Emotional Wellbeing


Mental Health


Mandy Kloppers

How your brain lies to you

Your brain regularly lies to you. It makes up stuff that isn’t based on fact.Your brain uses your fears and insecurities to frighten you without you realising it. So who is in control, you or your brain? Yes – they can be seen as separate. In fact, Cognitive Behavioural Therapy is all about teaching you to see your thoughts as separate to you. This means that even though you will think thoughts, you don’t have to do what they say or actively listen to them. Learning to dismiss your thoughts is a sign of mental strength and resilience.

The bus driver analogy

Imagine being a bus driver. Your task is to get from point A to point B. (An example in real life could be the task of finding a job/relationship/degree etc.) So, you’re in the driver’s seat ready to go but you have all these noisy opinionated passengers on your bus (just like the uninvited messages your brain sneds you).

It becomes hard to concentrate and you are distracted by them shouting various warnings. “You can’t drive” says one. Another says, “What if we get lost, let’s not do it” and another might state, “What if we have an accident en route?”. The passengers, like your thoughts can bombard you with everything that could go wrong (Cognitive Behavioural Therapists call the ‘catastrophising’). You end up so caught up in the dialogue that you struggle to finish the taks or worse still, you don’t even attempt to depart from point A. That just won’t do.. you have to remember that your brain lies to you.

The brain is unreliable in so many ways. The brain doesn’t operate on facts, it operates on your own personal truth – your perceptions of the world, not the way the world actually is.

Cognitive Bias

This is when the brain looks for evidence that already confirms what we think. Our focus becomes filtered to a point where we can become oblivious to evidence that goes against our thinking. if we were chated by a plumber doing work for us, we may decide plumbers are cheats and we will tune in to any stories that confirm this. We all want to feel we have a handle on reality and that we know what is going on. Cognitive bias is extremely subjective NOT objective. It’s the brain’s way of trying to simplify information.

Negative automatic thoughts appear for all of us and it is our job to challenge thought and to not believe everything we think.


The brain leads you to believe that the worst case scenario might unfold. This can start out with “what if…?” thinking. Catastrophising causes unnecessary anxiety and often the worst case scenario doesn’t occur.

Mind reading

Have you ever assumed that you know what someone else is thinking? If someone seems a bit rude you might think that they don’t like you. If they haven’t stated that they don’t like you, it might be possible that you are misintepreting their body language. We can never truly know what another person is thinking unless we ask them.

Negative filter

Pessimists have a very active negative filter. This is when you focus on what is bad. We all do it but it’s unhelpful as there is good too. If you catch yourself only focusing on what’s not good in your life, start a gratitude journal. Write in it regularly and make notes of what is good, no matter how small.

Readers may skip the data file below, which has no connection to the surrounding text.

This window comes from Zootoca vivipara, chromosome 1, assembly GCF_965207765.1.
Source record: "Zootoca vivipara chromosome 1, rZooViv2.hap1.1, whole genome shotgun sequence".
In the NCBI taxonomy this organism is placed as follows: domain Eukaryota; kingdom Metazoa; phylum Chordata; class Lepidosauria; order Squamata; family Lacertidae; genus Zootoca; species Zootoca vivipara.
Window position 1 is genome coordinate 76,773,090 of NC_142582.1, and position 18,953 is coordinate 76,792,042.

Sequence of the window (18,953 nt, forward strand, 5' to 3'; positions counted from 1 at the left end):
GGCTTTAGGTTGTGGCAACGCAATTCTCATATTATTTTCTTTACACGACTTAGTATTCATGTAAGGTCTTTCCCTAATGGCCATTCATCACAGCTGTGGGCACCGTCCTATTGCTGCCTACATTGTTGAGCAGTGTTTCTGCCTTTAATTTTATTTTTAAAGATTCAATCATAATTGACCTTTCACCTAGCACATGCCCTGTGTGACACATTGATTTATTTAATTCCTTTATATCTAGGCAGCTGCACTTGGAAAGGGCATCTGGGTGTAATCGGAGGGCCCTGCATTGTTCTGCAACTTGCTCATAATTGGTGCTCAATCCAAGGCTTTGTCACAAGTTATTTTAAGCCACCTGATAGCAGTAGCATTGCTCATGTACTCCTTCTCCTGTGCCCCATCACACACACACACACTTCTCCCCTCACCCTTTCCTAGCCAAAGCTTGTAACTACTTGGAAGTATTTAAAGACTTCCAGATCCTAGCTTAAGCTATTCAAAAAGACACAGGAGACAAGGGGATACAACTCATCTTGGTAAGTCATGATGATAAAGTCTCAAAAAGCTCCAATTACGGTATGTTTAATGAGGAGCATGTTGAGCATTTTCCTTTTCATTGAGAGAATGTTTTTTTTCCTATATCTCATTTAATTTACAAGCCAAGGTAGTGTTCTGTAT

Self criticism

Your brain loves to entertain thoughts that put you down and make you feel you aren’t good enough. Again, what do you gain from this? Nothing at all. Stop being a perfectionist and accept that you make mistakes like the rest of. Show yourself a little self compassion and relax a little. Don’t allow your brain to bully you – let those thoughts float by. If you catch yourself being self critical, say to yourself “I see that I am having a self critical thought”. Acknowledge it as a thought not as the truth. Thoughts are not facts.

Predicting the future

No one knows what will happen in the future. When we spend too much time panicking about the future we scare ourselves unnecessarily. The future could be greta but we tend to worry about the future. Part of life is learning to live with uncertainty. See the future as exciting and full of surprises instead of thinking it will be full of problems. The other mantra that you can use that really helps is “I will cross that bridge when I get to it”. Don’t ruin the present moment, your life right now, by worrying about things that may never happen.


Personalising occurs when we blame ourselves for things that we have no control over. For example, you invite people over for a party and they don’t enjoy themselves. You may feel it’s your fault but it;s not your job to make others happy. Adults are responsible for themselves. Learn to distinguish between what is truly your fault and what isn’t.

Being aware that your brain engages in unhelpful thinking is a good start. When you are more insightful into your inner dialogue, you will be more likely to balance those thoughts out with more rational ones.

Thoughts lead to emotions and then emotions lead to us behaving in certain ways. In the thought is negative, the emotion will be too and we may then end up engaging in unhelpful behaviour. Be sure to check into your brain’s activity regularly rather than being a passive recipient of thoughts that have no evidence whatsoever.

If you struggle to distance yourself from your thinking, seeing a CBT counsellor can help you to become more adept at thought challenging. It can make a MAJOR difference to your quality of life.

Mandy X

Photo by Daniel Hjalmarsson on Unsplash